No disability discrimination when dismissed employee manifested a tendency to steal

No disability discrimination when dismissed employee manifested a tendency to steal

In a preliminary hearing in the case of Wood v Durham County Council the Employment Appeal Tribunal has considered whether an employee who was dismissed for admitted shoplifting could bring a disability discrimination claim. The ‘tendency to steal’ is an excluded condition which means that the claimant was deemed not to be disabled and therefore had no protection under the Equality Act 2010.

Facts

Mr Wood worked as an antisocial behaviour officer employed by Durham County Council  In order to carry out this role, it was essential that he had Non-Police Personnel Vetting clearance (NPPV).

On 24 August 2015, Mr Wood stole a sandwich, some deodorant and some sun cream from a branch of Boots. He was stopped by the security guard on the way out of the shop and the police were called. When he was apprehended, he hid his Council ID badge and lied about his job. He formally admitted the theft and was given a fixed penalty notice for disorder (PND). He did not inform his employer about this incident.

In October 2015, Mr Wood’s NPPV application was refused due to the PND. He lied when initially questioned by his manager about what had happened. When asked about the specific incident, Mr Wood said that it was not his fault and suggested it was because of a disorder affecting his memory.

Following a lengthy disciplinary procedure, Mr Wood was dismissed. He brought several claims for disability discrimination. A joint expert found that he suffered from PTSD, associative amnesia and depression. He claimed that this sometimes caused him to be forgetful and this was why he had failed to pay for the items in Boots. The Council argued that he was dismissed because of a ‘tendency to steal’, was therefore deemed not to be disabled and excluded from the protection under the Equality Act 2010.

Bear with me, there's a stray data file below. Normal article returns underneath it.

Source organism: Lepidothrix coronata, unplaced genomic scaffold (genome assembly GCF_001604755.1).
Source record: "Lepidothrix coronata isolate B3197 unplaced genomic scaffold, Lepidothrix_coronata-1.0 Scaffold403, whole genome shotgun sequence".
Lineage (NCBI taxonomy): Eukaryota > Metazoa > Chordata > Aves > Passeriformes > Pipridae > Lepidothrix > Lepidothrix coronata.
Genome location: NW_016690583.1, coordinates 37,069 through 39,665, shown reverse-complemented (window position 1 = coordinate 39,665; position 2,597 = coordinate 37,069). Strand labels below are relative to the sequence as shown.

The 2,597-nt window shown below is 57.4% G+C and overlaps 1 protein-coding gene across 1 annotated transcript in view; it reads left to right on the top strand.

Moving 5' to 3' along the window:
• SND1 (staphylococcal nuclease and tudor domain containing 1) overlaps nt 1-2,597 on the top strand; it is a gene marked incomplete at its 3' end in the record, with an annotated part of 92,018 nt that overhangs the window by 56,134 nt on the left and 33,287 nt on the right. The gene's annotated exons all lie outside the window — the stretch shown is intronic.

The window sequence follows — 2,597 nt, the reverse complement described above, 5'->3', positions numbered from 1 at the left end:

The Employment Tribunal found that Mr Wood had been dismissed due to a tendency to steal and could therefore not bring any disability discrimination claims. This was so regardless of the fact that this tendency was a manifestation of his disability. Mr Wood appealed on the basis that a one-off incident could not amount to a tendency and that he had not intended to be dishonest, his actions were caused by his disability.

Decision

The Employment Appeal Tribunal rejected Mr Wood’s appeal. It held that Mr Wood had been dishonest and had been dismissed because of a tendency to steal. He therefore fell within the excluded conditions and was deemed not to be disabled.

Comment

Before conceding disability in a case, employers should ensure that they have considered whether any of the excluded conditions apply, as this significantly reduces the protection for employees where the manifestation of a disability falls within an exclusion.

This case endorses the approach taken in two other cases which considered the scope of excluded conditions. The first was about the tendency to exhibitionism; the second about the tendency to physical abuse, both excluded conditions under the Equality Act 2010. Although the claimants in each case had an underlying disability, both failed in their disability discrimination claims because the manifestation of their disability was an excluded condition and their treatment was on the basis of the exhibitionism and physical abuse, not the underlying disability.

This case leaves a number of questions unanswered. Firstly, there was no guidance given about what constitutes a ‘tendency’. In this case, Mr Wood had only stolen items on one occasion, so it is surprising that this could amount to a ‘tendency to steal’.

Secondly, there was no analysis in this case of the claim brought by Mr Wood for discrimination arising from disability. In theory, Mr Wood should perhaps have been able to support this claim on the basis that he was disabled and the reason for the dismissal did arise out of this disability, leaving his employer to seek to objectively justify the treatment. We will need to wait for a further case on this topic to see if this is a way around the excluded conditions for claimants.

We would also expect to see in the future more arguments about whether stealing which is caused by a disability has all the essential characteristics of theft for the purposes of criminal law. It may be possible to argue that there is not the requisite degree of intention.

Contact our experts for further advice

View profile for Frances RollinFrances Rollin

Search our site